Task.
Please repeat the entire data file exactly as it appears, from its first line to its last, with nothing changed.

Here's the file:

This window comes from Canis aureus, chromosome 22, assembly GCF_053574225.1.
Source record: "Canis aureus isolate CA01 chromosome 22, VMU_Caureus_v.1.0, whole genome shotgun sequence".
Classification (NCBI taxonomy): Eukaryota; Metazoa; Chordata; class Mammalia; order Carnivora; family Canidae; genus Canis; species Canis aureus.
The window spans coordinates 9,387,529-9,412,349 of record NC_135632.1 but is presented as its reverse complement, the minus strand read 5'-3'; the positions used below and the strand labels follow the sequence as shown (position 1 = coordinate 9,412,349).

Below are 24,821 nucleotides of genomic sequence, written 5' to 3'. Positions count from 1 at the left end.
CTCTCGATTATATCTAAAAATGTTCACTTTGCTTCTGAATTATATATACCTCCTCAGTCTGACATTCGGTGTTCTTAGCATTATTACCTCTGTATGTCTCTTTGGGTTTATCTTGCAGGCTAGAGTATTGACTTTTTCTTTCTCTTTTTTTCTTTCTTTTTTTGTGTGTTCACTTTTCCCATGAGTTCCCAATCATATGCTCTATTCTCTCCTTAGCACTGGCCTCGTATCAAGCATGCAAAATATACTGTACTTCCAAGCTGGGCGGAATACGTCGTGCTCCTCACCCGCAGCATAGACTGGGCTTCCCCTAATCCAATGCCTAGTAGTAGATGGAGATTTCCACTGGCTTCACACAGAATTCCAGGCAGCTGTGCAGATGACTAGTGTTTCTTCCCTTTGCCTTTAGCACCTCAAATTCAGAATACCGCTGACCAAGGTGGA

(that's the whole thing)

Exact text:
This window comes from Canis aureus, chromosome 22, assembly GCF_053574225.1.
Source record: "Canis aureus isolate CA01 chromosome 22, VMU_Caureus_v.1.0, whole genome shotgun sequence".
Classification (NCBI taxonomy): Eukaryota; Metazoa; Chordata; class Mammalia; order Carnivora; family Canidae; genus Canis; species Canis aureus.
The window spans coordinates 9,387,529-9,412,349 of record NC_135632.1 but is presented as its reverse complement, the minus strand read 5'-3'; the positions used below and the strand labels follow the sequence as shown (position 1 = coordinate 9,412,349).

Below are 24,821 nucleotides of genomic sequence, written 5' to 3'. Positions count from 1 at the left end.
CTCTCGATTATATCTAAAAATGTTCACTTTGCTTCTGAATTATATATACCTCCTCAGTCTGACATTCGGTGTTCTTAGCATTATTACCTCTGTATGTCTCTTTGGGTTTATCTTGCAGGCTAGAGTATTGACTTTTTCTTTCTCTTTTTTTCTTTCTTTTTTTGTGTGTTCACTTTTCCCATGAGTTCCCAATCATATGCTCTATTCTCTCCTTAGCACTGGCCTCGTATCAAGCATGCAAAATATACTGTACTTCCAAGCTGGGCGGAATACGTCGTGCTCCTCACCCGCAGCATAGACTGGGCTTCCCCTAATCCAATGCCTAGTAGTAGATGGAGATTTCCACTGGCTTCACACAGAATTCCAGGCAGCTGTGCAGATGACTAGTGTTTCTTCCCTTTGCCTTTAGCACCTCAAATTCAGAATACCGCTGACCAAGGTGGA